I think the most shocking moment for people at the United Nations was watching the news one night and seeing Glenda Deer who had gone home to Kahnawake getting tear gas thrown at her while a group of women were defending a bridge. This was someone they knew being treated like that. Suddenly, the world was smaller and Mohawk issues came alive for them.
It was a very intense lobbying time at the United Nations as we discredited Canada’s human rights record and it was well deserved. We all feared for the safety of the Mohawk people and what could happen if the army attacked.
I returned home to Edmonton and participated in one of the many protests against the government of Canada’s actions with the army in Kanehsatake. We tried to get the press to focus on the pressure being put on Canada at the United Nations. It was of no interest to them and it was never covered in any Canadian media. The fact that there was international oversight may have meant that Canada did not act any further than they did.
It is a rather unbelievable event that happened in Oka to the Kanehsatake Mohawks in the summer of 1990 as the Canadian government used the full force of the army on a very small group of people. Yet on the other hand it is very believable as it was just a physical manifestation of the way the Canadian government has always treated First Nations people. With force and lack of political unwillingness to sit down and work out our issues peacefully in a way that will benefit both Nations. Today they continue to use force to impose developments that First Nations do not want, and on imposing legislation without First Nations consent or involvement, and they use force to try and remove us from the land where our strength comes from.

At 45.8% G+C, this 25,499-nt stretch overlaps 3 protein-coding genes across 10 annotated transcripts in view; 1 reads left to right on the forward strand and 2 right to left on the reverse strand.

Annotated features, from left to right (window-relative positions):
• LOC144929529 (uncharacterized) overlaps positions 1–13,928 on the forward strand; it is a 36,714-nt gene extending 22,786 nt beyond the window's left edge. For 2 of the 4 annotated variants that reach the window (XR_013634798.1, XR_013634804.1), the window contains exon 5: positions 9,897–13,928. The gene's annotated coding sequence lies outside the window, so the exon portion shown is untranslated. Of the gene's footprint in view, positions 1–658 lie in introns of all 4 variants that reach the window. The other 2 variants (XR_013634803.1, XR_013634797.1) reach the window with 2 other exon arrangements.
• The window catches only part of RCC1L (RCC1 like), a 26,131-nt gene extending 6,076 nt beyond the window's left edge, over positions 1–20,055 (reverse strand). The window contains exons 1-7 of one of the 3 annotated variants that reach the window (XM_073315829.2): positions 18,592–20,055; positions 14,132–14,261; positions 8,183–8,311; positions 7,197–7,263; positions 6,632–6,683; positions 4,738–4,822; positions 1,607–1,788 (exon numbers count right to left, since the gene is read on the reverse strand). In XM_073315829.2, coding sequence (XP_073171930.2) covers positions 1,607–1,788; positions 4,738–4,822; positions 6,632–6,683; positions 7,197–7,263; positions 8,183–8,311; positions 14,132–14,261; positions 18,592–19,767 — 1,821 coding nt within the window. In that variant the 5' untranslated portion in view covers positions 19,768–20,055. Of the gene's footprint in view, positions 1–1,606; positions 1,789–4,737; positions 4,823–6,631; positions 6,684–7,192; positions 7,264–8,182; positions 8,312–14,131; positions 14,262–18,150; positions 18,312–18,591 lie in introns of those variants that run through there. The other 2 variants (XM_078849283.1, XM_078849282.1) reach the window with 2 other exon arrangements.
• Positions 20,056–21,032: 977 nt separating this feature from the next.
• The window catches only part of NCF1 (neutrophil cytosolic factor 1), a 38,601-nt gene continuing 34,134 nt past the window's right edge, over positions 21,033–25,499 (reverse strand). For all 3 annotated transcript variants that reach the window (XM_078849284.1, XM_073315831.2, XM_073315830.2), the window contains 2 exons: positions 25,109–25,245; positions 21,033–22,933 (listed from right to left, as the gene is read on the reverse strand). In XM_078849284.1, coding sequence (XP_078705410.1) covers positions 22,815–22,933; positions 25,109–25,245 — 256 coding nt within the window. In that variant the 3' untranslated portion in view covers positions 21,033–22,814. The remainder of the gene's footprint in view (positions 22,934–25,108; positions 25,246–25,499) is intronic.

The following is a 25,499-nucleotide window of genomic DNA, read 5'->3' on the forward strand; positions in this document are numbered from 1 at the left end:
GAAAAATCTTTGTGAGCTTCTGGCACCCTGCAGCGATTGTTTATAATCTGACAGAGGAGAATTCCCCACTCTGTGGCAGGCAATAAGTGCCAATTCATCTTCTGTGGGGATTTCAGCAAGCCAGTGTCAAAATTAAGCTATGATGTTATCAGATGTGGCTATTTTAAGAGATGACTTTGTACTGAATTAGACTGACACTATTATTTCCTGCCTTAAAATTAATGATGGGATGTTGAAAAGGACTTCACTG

The issue of not disturbing First Nations burial sites has not been resolved. The Marpole Midden, Grace Islet, Poet’s Cove, and many other burial sites have caused untold grief for First Nations, have delayed development and caused continued conflict. The Federal and Provincial governments have not done anything to protect First Nations burial sites and this was at the heart of the Oka crisis. The governments have not learned anything from Oka.
Clearly, the potential for another Oka exists as First Nations issues remain unaddressed with no effective forums to work them out. The treaty process in BC has been going on for over 20 years with few treaties. The federal and provincial governments have not begun to implement the Tsilhqot’in decision. There are court cases and people on the land. Tension and Conflict continues.
That summer in Geneva was one I will never forget, working in solidarity with the Mohawks at the international level was an experience that showed to me the true intent of Canada towards indigenous peoples. Things have changed a bit, but that same show of force still happens in other ways today. On the 25th anniversary of the start of the war in Oka, warriors of our nations who are the defenders of our lands are still on high alert. Our weapons include smart phones, drums, eagle feathers, our language, and our deep commitment to defend the land and we are always prepared to protect Mother Earth, our rights and what we value.
Oka you say? Another thing the Canadian government cannot live down and cannot defend its human rights record until they work out the issues of land, sacred/burial sites and living conditions with First Nations. Shamefully, the hot summer of Kanehsatake did happen and Oka will never be forgotten.